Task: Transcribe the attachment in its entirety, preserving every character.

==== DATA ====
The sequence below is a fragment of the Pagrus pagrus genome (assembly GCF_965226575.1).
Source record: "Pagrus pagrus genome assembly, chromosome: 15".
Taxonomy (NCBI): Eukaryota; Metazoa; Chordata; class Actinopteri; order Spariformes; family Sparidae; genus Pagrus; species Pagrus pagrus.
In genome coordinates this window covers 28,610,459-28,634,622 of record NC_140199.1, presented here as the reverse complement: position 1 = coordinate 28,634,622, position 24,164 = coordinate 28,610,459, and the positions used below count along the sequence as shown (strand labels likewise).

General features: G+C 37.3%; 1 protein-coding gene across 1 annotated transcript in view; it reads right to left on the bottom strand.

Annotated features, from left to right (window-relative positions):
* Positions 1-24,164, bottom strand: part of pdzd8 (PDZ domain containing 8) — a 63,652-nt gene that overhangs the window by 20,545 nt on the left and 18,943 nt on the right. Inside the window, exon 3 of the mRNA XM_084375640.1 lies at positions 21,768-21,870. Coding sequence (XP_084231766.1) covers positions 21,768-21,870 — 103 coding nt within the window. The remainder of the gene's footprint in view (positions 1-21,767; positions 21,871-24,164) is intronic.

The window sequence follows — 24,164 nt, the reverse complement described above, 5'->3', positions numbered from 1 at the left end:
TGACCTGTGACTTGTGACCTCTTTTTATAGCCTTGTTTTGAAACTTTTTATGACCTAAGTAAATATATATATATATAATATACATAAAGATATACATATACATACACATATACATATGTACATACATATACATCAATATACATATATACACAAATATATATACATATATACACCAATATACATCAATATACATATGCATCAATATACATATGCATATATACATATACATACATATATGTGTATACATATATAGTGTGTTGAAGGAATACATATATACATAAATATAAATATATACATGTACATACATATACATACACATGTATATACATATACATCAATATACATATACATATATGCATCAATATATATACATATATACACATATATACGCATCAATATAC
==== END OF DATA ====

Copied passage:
The sequence below is a fragment of the Pagrus pagrus genome (assembly GCF_965226575.1).
Source record: "Pagrus pagrus genome assembly, chromosome: 15".
Taxonomy (NCBI): Eukaryota; Metazoa; Chordata; class Actinopteri; order Spariformes; family Sparidae; genus Pagrus; species Pagrus pagrus.
In genome coordinates this window covers 28,610,459-28,634,622 of record NC_140199.1, presented here as the reverse complement: position 1 = coordinate 28,634,622, position 24,164 = coordinate 28,610,459, and the positions used below count along the sequence as shown (strand labels likewise).

General features: G+C 37.3%; 1 protein-coding gene across 1 annotated transcript in view; it reads right to left on the bottom strand.

Annotated features, from left to right (window-relative positions):
* Positions 1-24,164, bottom strand: part of pdzd8 (PDZ domain containing 8) — a 63,652-nt gene that overhangs the window by 20,545 nt on the left and 18,943 nt on the right. Inside the window, exon 3 of the mRNA XM_084375640.1 lies at positions 21,768-21,870. Coding sequence (XP_084231766.1) covers positions 21,768-21,870 — 103 coding nt within the window. The remainder of the gene's footprint in view (positions 1-21,767; positions 21,871-24,164) is intronic.

The window sequence follows — 24,164 nt, the reverse complement described above, 5'->3', positions numbered from 1 at the left end:
TGACCTGTGACTTGTGACCTCTTTTTATAGCCTTGTTTTGAAACTTTTTATGACCTAAGTAAATATATATATATATAATATACATAAAGATATACATATACATACACATATACATATGTACATACATATACATCAATATACATATATACACAAATATATATACATATATACACCAATATACATCAATATACATATGCATCAATATACATATGCATATATACATATACATACATATATGTGTATACATATATAGTGTGTTGAAGGAATACATATATACATAAATATAAATATATACATGTACATACATATACATACACATGTATATACATATACATCAATATACATATACATATATGCATCAATATATATACATATATACACATATATACGCATCAATATAC